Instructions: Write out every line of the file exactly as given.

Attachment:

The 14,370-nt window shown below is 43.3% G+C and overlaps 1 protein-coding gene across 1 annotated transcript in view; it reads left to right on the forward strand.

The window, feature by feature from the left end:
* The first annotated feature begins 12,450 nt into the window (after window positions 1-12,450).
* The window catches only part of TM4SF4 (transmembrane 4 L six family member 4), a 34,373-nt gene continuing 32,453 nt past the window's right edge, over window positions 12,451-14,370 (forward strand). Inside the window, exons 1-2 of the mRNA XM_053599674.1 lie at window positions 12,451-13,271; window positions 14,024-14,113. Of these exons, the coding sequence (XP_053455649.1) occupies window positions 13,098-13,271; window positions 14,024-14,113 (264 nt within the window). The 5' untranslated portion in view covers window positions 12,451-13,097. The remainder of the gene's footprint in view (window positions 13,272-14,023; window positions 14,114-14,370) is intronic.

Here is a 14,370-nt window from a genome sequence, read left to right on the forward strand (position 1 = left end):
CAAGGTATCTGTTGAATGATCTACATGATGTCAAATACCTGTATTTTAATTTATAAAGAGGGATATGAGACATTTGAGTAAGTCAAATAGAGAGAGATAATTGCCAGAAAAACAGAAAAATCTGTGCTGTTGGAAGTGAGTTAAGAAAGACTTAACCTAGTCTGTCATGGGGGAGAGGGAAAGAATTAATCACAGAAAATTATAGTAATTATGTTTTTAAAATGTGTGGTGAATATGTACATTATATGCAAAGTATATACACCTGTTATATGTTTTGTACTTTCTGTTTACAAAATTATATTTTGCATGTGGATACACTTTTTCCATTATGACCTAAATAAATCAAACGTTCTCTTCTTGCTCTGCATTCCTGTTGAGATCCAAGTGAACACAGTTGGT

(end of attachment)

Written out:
The 14,370-nt window shown below is 43.3% G+C and overlaps 1 protein-coding gene across 1 annotated transcript in view; it reads left to right on the forward strand.

The window, feature by feature from the left end:
* The first annotated feature begins 12,450 nt into the window (after window positions 1-12,450).
* The window catches only part of TM4SF4 (transmembrane 4 L six family member 4), a 34,373-nt gene continuing 32,453 nt past the window's right edge, over window positions 12,451-14,370 (forward strand). Inside the window, exons 1-2 of the mRNA XM_053599674.1 lie at window positions 12,451-13,271; window positions 14,024-14,113. Of these exons, the coding sequence (XP_053455649.1) occupies window positions 13,098-13,271; window positions 14,024-14,113 (264 nt within the window). The 5' untranslated portion in view covers window positions 12,451-13,097. The remainder of the gene's footprint in view (window positions 13,272-14,023; window positions 14,114-14,370) is intronic.

Here is a 14,370-nt window from a genome sequence, read left to right on the forward strand (position 1 = left end):
CAAGGTATCTGTTGAATGATCTACATGATGTCAAATACCTGTATTTTAATTTATAAAGAGGGATATGAGACATTTGAGTAAGTCAAATAGAGAGAGATAATTGCCAGAAAAACAGAAAAATCTGTGCTGTTGGAAGTGAGTTAAGAAAGACTTAACCTAGTCTGTCATGGGGGAGAGGGAAAGAATTAATCACAGAAAATTATAGTAATTATGTTTTTAAAATGTGTGGTGAATATGTACATTATATGCAAAGTATATACACCTGTTATATGTTTTGTACTTTCTGTTTACAAAATTATATTTTGCATGTGGATACACTTTTTCCATTATGACCTAAATAAATCAAACGTTCTCTTCTTGCTCTGCATTCCTGTTGAGATCCAAGTGAACACAGTTGGT